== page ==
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Syphilis and Social Upheaval in China

Massachusetts Medical Society
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  • Medicine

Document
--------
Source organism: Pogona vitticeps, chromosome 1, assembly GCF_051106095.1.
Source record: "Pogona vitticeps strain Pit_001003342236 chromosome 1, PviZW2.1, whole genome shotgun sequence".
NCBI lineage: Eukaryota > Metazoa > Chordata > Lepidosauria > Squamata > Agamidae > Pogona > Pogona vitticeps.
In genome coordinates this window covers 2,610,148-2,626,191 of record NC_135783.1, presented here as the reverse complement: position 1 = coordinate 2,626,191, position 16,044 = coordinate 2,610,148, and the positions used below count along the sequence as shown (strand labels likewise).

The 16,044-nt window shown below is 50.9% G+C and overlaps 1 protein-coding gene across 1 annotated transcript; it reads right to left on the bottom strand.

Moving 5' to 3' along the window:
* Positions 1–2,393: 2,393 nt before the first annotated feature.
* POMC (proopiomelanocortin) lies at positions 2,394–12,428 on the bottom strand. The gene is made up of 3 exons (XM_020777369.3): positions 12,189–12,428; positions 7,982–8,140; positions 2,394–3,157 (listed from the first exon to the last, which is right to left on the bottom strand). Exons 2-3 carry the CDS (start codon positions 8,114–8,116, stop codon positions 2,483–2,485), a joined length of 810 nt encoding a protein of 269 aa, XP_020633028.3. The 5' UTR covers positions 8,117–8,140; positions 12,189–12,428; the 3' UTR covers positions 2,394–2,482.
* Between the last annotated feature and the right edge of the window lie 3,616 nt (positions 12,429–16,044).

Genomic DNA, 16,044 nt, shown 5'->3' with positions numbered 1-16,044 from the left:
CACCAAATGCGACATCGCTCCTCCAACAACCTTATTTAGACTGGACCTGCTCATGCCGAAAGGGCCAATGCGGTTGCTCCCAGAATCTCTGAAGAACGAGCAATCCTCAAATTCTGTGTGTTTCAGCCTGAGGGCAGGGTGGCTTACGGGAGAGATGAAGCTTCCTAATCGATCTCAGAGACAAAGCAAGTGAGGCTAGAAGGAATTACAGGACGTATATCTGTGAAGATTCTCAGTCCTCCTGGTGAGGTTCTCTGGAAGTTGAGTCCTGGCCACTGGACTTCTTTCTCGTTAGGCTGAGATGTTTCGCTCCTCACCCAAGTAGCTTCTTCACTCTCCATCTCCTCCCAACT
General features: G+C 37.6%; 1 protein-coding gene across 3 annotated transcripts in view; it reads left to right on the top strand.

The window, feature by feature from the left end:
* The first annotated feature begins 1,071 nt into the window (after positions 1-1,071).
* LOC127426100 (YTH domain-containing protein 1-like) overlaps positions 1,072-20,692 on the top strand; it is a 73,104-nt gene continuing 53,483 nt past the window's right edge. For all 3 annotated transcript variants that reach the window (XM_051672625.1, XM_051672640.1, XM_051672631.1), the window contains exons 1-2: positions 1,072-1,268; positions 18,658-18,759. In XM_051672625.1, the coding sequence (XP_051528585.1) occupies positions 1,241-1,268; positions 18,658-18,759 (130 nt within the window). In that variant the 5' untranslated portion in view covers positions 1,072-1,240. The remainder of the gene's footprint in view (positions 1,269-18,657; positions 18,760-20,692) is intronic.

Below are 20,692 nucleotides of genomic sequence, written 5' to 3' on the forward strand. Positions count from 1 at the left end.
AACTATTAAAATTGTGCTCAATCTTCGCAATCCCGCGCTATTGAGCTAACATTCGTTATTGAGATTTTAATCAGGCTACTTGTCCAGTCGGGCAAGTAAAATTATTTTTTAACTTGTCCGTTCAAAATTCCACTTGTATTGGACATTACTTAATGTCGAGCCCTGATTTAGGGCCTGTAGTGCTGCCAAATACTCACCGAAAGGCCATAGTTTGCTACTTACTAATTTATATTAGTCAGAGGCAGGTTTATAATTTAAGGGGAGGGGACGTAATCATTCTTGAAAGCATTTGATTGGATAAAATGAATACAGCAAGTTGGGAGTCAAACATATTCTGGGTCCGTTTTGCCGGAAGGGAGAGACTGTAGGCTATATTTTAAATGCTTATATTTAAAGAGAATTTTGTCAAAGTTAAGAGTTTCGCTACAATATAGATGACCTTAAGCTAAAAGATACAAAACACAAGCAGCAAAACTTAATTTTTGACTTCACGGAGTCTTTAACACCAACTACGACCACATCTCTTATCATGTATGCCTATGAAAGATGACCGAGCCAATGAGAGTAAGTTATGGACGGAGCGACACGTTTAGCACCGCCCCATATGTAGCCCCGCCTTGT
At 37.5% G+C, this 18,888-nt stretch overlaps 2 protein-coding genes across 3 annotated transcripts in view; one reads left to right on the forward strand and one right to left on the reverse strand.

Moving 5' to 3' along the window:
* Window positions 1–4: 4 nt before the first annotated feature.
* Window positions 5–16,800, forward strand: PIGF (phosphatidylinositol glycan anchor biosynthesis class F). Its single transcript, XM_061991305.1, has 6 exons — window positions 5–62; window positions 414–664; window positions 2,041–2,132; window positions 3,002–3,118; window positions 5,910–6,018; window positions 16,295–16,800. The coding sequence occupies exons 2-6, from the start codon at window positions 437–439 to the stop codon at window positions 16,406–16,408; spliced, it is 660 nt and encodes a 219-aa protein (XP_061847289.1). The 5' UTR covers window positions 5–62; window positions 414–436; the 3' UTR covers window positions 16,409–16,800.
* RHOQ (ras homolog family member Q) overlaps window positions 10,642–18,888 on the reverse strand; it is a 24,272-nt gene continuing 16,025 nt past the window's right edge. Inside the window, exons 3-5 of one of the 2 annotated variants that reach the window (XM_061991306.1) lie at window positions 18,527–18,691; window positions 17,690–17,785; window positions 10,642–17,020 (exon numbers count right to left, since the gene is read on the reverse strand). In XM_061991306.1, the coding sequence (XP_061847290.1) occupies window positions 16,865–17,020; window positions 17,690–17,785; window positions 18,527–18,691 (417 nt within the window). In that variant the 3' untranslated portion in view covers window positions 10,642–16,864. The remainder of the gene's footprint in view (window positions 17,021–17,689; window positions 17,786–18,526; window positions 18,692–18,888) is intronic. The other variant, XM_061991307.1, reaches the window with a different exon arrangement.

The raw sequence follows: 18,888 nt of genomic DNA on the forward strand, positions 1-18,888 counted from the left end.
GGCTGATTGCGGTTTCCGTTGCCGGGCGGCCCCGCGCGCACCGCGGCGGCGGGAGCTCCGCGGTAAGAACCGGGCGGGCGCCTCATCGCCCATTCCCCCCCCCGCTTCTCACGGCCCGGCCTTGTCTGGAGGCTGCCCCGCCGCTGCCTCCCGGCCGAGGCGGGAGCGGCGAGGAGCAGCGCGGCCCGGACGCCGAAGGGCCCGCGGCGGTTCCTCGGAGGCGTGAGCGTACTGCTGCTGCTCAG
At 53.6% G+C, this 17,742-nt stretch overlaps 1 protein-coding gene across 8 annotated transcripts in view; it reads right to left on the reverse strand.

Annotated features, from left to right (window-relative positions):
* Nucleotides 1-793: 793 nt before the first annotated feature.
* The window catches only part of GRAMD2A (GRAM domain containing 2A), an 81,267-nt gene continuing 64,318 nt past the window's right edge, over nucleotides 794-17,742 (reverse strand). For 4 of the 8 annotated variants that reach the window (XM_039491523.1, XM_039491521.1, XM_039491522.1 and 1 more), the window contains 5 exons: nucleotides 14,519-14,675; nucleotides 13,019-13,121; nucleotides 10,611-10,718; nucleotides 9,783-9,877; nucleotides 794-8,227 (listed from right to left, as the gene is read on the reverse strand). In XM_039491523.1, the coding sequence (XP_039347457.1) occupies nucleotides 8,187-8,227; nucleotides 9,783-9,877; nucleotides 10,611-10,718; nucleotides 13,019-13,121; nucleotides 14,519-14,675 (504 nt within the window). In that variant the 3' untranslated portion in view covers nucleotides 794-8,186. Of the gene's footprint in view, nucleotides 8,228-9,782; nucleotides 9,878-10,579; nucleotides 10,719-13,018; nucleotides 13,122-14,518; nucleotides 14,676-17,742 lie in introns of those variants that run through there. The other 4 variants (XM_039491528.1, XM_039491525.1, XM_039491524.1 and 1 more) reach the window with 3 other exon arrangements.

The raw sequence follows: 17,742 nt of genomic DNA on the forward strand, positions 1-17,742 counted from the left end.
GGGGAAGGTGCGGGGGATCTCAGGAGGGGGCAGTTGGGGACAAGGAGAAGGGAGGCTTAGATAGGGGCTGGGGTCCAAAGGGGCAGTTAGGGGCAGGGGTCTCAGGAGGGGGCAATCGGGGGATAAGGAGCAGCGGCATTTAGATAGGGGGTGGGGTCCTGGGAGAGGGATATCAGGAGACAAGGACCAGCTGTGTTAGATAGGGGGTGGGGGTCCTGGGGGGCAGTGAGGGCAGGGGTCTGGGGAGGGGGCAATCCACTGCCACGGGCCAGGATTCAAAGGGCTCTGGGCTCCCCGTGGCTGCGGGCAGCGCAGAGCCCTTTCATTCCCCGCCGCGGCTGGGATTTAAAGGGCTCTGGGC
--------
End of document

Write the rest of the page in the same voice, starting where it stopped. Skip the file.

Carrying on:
Tucker, JD; Chen, XS; Peeling, RW (2010) Syphilis and Social Up- heaval in China. The New England journal of medicine, 362 (18). pp. 1658-1661. ISSN 0028-4793 Downloaded from: Usage Guidelines Please refer to usage guidelines at or alterna- tively contact [email protected] Available under license: Copyright the publishers PERSPECTIVE n engl j med 362;18 may 6, 20101658 know about their contemporary, Maurice Hilleman, a researcher who developed more than 30 vac- cines (including those for mea- sles, mumps, and chickenpox) and who is credited with saving more lives than any other 20th- century scientist. When people benefit from public health measures, they of- ten don’t recognize that they have been helped. In the United States today, it is easy for people to take it for granted when, on any particular day, they don’t get sick at work (because of air- quality improvements), aren’t poisoned (because the food is safe), or don’t get run over (be- cause the walkway has been sep- arated from the road). In the few cases in which people do recog- nize that they’ve been helped by preventive measures, they rarely know who provided the benefit. In contrast, the help provided by curative physicians is more eas- ily identified. So whereas grate- ful patients, in turn, provide much financial support for hos- pitals, there is generally no grate- ful public providing substantial support for public health initia- tives. Fourth, some public health efforts encounter not just disin- terest but out-and-out opposition. Such initiatives often require so- cietal change, which runs coun- ter to the well-documented hu- man characteristics of “status quo bias” and “tradition-bound resis- tance.” Even the most successful public health initiatives, such as the “great sanitary awakening” of the 19th century, which dra- matically reduced the spread of tuberculosis, were

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